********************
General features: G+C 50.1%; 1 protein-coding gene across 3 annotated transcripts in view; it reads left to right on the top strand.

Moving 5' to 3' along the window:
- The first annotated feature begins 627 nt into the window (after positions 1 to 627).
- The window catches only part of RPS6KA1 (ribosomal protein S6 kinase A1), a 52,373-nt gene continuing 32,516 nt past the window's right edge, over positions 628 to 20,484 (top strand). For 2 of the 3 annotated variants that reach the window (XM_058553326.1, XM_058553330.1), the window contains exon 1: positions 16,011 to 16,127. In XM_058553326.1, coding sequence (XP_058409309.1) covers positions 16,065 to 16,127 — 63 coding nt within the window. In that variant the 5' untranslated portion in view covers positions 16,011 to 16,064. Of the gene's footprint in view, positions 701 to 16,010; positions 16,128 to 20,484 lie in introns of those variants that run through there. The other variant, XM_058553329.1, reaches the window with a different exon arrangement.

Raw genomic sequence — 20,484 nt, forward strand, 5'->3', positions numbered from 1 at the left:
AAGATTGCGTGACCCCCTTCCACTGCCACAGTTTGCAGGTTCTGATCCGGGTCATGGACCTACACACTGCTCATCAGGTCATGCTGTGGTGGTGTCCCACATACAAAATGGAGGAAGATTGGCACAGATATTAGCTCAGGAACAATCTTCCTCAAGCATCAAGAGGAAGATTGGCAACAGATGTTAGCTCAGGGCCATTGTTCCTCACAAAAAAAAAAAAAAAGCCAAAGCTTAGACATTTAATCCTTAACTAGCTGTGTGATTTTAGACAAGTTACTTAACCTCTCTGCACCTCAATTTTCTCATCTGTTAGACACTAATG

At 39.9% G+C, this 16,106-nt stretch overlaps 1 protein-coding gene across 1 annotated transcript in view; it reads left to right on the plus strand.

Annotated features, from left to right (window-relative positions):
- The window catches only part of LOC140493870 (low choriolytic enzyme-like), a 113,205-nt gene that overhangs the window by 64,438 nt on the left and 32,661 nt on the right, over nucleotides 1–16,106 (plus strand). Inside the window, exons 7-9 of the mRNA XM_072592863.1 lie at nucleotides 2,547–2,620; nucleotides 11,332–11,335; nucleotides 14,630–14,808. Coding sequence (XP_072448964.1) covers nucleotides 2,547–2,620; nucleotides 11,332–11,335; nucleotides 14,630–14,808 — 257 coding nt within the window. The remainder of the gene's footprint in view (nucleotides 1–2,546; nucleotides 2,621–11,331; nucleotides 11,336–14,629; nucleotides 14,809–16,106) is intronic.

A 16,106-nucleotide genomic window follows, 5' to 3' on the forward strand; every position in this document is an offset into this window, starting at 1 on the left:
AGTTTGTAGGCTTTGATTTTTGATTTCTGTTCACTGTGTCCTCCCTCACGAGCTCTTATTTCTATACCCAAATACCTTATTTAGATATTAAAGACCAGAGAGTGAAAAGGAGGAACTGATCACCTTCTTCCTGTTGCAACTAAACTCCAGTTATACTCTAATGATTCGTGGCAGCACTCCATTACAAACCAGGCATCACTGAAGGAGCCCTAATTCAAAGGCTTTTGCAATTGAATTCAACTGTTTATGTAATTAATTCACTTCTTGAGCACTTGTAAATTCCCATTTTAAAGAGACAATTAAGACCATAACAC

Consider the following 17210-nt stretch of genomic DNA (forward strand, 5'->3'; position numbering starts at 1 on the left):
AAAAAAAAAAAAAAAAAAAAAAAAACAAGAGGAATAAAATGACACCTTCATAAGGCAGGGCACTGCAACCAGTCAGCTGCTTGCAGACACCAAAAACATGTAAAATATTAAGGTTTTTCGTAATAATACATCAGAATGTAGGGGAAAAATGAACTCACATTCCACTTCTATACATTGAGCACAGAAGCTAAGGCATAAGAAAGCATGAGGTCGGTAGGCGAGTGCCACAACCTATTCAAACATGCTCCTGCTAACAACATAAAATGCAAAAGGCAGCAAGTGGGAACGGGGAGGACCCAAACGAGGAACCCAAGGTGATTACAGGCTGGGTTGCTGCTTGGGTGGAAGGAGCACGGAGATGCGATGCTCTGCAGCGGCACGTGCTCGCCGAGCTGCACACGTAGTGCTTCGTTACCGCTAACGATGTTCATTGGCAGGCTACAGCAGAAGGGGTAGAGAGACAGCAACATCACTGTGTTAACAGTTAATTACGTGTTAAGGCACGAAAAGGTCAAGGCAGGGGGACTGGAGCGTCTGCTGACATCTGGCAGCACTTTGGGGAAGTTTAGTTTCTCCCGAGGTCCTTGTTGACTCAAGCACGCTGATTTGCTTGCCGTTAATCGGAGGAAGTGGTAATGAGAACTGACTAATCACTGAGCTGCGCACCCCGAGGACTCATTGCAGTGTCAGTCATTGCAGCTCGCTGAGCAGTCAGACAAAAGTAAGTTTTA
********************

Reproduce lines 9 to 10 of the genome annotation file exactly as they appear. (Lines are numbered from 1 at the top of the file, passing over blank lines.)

- The window catches only part of LOC140493870 (low choriolytic enzyme-like), a 113,205-nt gene that overhangs the window by 64,438 nt on the left and 32,661 nt on the right, over nucleotides 1–16,106 (plus strand). Inside the window, exons 7-9 of the mRNA XM_072592863.1 lie at nucleotides 2,547–2,620; nucleotides 11,332–11,335; nucleotides 14,630–14,808. Coding sequence (XP_072448964.1) covers nucleotides 2,547–2,620; nucleotides 11,332–11,335; nucleotides 14,630–14,808 — 257 coding nt within the window. The remainder of the gene's footprint in view (nucleotides 1–2,546; nucleotides 2,621–11,331; nucleotides 11,336–14,629; nucleotides 14,809–16,106) is intronic.

A 16,106-nucleotide genomic window follows, 5' to 3' on the forward strand; every position in this document is an offset into this window, starting at 1 on the left: